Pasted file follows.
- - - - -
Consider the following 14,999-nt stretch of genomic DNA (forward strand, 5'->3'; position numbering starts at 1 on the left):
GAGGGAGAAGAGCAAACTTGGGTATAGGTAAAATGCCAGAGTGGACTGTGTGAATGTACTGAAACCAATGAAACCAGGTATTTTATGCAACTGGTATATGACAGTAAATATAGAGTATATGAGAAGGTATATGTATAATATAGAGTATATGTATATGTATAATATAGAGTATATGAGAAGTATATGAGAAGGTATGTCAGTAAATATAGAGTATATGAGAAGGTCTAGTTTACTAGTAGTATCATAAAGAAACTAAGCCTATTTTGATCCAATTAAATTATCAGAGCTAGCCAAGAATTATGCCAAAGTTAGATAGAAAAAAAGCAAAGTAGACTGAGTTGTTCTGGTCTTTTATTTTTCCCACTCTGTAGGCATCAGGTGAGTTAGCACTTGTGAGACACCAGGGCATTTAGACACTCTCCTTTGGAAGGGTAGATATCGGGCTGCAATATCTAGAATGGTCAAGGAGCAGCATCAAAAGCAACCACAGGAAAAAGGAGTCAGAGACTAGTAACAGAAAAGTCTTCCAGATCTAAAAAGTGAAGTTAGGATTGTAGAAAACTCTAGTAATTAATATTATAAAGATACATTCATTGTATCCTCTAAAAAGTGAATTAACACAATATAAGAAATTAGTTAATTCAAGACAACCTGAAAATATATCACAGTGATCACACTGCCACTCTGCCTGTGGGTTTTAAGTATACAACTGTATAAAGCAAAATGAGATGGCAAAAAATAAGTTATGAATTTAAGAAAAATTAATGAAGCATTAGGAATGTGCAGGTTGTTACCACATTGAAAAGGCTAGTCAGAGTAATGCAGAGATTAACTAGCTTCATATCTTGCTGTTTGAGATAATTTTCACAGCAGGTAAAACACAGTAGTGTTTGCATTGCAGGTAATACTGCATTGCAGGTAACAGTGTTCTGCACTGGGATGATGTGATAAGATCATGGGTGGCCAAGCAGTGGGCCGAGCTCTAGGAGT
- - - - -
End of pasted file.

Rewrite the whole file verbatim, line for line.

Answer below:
Consider the following 14,999-nt stretch of genomic DNA (forward strand, 5'->3'; position numbering starts at 1 on the left):
GAGGGAGAAGAGCAAACTTGGGTATAGGTAAAATGCCAGAGTGGACTGTGTGAATGTACTGAAACCAATGAAACCAGGTATTTTATGCAACTGGTATATGACAGTAAATATAGAGTATATGAGAAGGTATATGTATAATATAGAGTATATGTATATGTATAATATAGAGTATATGAGAAGTATATGAGAAGGTATGTCAGTAAATATAGAGTATATGAGAAGGTCTAGTTTACTAGTAGTATCATAAAGAAACTAAGCCTATTTTGATCCAATTAAATTATCAGAGCTAGCCAAGAATTATGCCAAAGTTAGATAGAAAAAAAGCAAAGTAGACTGAGTTGTTCTGGTCTTTTATTTTTCCCACTCTGTAGGCATCAGGTGAGTTAGCACTTGTGAGACACCAGGGCATTTAGACACTCTCCTTTGGAAGGGTAGATATCGGGCTGCAATATCTAGAATGGTCAAGGAGCAGCATCAAAAGCAACCACAGGAAAAAGGAGTCAGAGACTAGTAACAGAAAAGTCTTCCAGATCTAAAAAGTGAAGTTAGGATTGTAGAAAACTCTAGTAATTAATATTATAAAGATACATTCATTGTATCCTCTAAAAAGTGAATTAACACAATATAAGAAATTAGTTAATTCAAGACAACCTGAAAATATATCACAGTGATCACACTGCCACTCTGCCTGTGGGTTTTAAGTATACAACTGTATAAAGCAAAATGAGATGGCAAAAAATAAGTTATGAATTTAAGAAAAATTAATGAAGCATTAGGAATGTGCAGGTTGTTACCACATTGAAAAGGCTAGTCAGAGTAATGCAGAGATTAACTAGCTTCATATCTTGCTGTTTGAGATAATTTTCACAGCAGGTAAAACACAGTAGTGTTTGCATTGCAGGTAATACTGCATTGCAGGTAACAGTGTTCTGCACTGGGATGATGTGATAAGATCATGGGTGGCCAAGCAGTGGGCCGAGCTCTAGGAGT